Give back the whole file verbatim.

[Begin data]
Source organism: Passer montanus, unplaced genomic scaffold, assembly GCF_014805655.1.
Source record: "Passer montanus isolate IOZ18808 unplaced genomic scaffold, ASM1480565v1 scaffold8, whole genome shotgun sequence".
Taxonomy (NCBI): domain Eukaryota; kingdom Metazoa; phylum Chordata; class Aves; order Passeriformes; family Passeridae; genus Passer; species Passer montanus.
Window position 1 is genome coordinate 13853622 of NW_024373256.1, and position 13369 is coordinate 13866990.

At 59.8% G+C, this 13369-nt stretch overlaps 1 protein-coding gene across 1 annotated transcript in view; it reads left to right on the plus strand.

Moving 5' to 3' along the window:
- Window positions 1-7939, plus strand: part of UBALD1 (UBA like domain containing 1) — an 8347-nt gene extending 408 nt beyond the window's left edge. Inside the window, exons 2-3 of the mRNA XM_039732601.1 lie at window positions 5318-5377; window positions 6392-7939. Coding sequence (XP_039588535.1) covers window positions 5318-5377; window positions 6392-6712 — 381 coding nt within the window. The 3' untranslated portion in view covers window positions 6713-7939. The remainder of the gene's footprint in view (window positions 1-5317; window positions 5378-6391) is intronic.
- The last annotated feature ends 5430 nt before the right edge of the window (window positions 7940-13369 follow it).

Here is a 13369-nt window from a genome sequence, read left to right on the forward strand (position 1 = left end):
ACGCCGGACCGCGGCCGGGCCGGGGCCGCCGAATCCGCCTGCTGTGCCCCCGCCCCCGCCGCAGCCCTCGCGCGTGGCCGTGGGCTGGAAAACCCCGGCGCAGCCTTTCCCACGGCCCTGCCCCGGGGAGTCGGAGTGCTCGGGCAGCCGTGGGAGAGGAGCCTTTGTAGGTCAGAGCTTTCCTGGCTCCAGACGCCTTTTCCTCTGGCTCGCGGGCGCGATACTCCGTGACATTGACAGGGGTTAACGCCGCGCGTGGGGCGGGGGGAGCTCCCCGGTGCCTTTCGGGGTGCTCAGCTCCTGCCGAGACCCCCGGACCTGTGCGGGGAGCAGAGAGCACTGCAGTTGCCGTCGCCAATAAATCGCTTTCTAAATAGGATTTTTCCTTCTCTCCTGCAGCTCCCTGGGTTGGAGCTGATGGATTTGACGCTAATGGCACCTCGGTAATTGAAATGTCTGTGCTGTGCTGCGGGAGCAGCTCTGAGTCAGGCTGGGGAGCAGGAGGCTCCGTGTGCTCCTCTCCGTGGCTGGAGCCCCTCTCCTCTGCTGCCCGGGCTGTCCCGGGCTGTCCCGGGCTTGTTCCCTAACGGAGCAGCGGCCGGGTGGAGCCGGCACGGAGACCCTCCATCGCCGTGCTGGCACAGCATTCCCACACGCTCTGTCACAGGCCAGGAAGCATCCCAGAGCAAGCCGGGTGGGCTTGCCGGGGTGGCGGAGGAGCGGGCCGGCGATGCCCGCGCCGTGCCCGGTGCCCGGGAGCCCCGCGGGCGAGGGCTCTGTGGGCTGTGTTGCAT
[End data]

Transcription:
Source organism: Passer montanus, unplaced genomic scaffold, assembly GCF_014805655.1.
Source record: "Passer montanus isolate IOZ18808 unplaced genomic scaffold, ASM1480565v1 scaffold8, whole genome shotgun sequence".
Taxonomy (NCBI): domain Eukaryota; kingdom Metazoa; phylum Chordata; class Aves; order Passeriformes; family Passeridae; genus Passer; species Passer montanus.
Window position 1 is genome coordinate 13853622 of NW_024373256.1, and position 13369 is coordinate 13866990.

At 59.8% G+C, this 13369-nt stretch overlaps 1 protein-coding gene across 1 annotated transcript in view; it reads left to right on the plus strand.

Moving 5' to 3' along the window:
- Window positions 1-7939, plus strand: part of UBALD1 (UBA like domain containing 1) — an 8347-nt gene extending 408 nt beyond the window's left edge. Inside the window, exons 2-3 of the mRNA XM_039732601.1 lie at window positions 5318-5377; window positions 6392-7939. Coding sequence (XP_039588535.1) covers window positions 5318-5377; window positions 6392-6712 — 381 coding nt within the window. The 3' untranslated portion in view covers window positions 6713-7939. The remainder of the gene's footprint in view (window positions 1-5317; window positions 5378-6391) is intronic.
- The last annotated feature ends 5430 nt before the right edge of the window (window positions 7940-13369 follow it).

Here is a 13369-nt window from a genome sequence, read left to right on the forward strand (position 1 = left end):
ACGCCGGACCGCGGCCGGGCCGGGGCCGCCGAATCCGCCTGCTGTGCCCCCGCCCCCGCCGCAGCCCTCGCGCGTGGCCGTGGGCTGGAAAACCCCGGCGCAGCCTTTCCCACGGCCCTGCCCCGGGGAGTCGGAGTGCTCGGGCAGCCGTGGGAGAGGAGCCTTTGTAGGTCAGAGCTTTCCTGGCTCCAGACGCCTTTTCCTCTGGCTCGCGGGCGCGATACTCCGTGACATTGACAGGGGTTAACGCCGCGCGTGGGGCGGGGGGAGCTCCCCGGTGCCTTTCGGGGTGCTCAGCTCCTGCCGAGACCCCCGGACCTGTGCGGGGAGCAGAGAGCACTGCAGTTGCCGTCGCCAATAAATCGCTTTCTAAATAGGATTTTTCCTTCTCTCCTGCAGCTCCCTGGGTTGGAGCTGATGGATTTGACGCTAATGGCACCTCGGTAATTGAAATGTCTGTGCTGTGCTGCGGGAGCAGCTCTGAGTCAGGCTGGGGAGCAGGAGGCTCCGTGTGCTCCTCTCCGTGGCTGGAGCCCCTCTCCTCTGCTGCCCGGGCTGTCCCGGGCTGTCCCGGGCTTGTTCCCTAACGGAGCAGCGGCCGGGTGGAGCCGGCACGGAGACCCTCCATCGCCGTGCTGGCACAGCATTCCCACACGCTCTGTCACAGGCCAGGAAGCATCCCAGAGCAAGCCGGGTGGGCTTGCCGGGGTGGCGGAGGAGCGGGCCGGCGATGCCCGCGCCGTGCCCGGTGCCCGGGAGCCCCGCGGGCGAGGGCTCTGTGGGCTGTGTTGCAT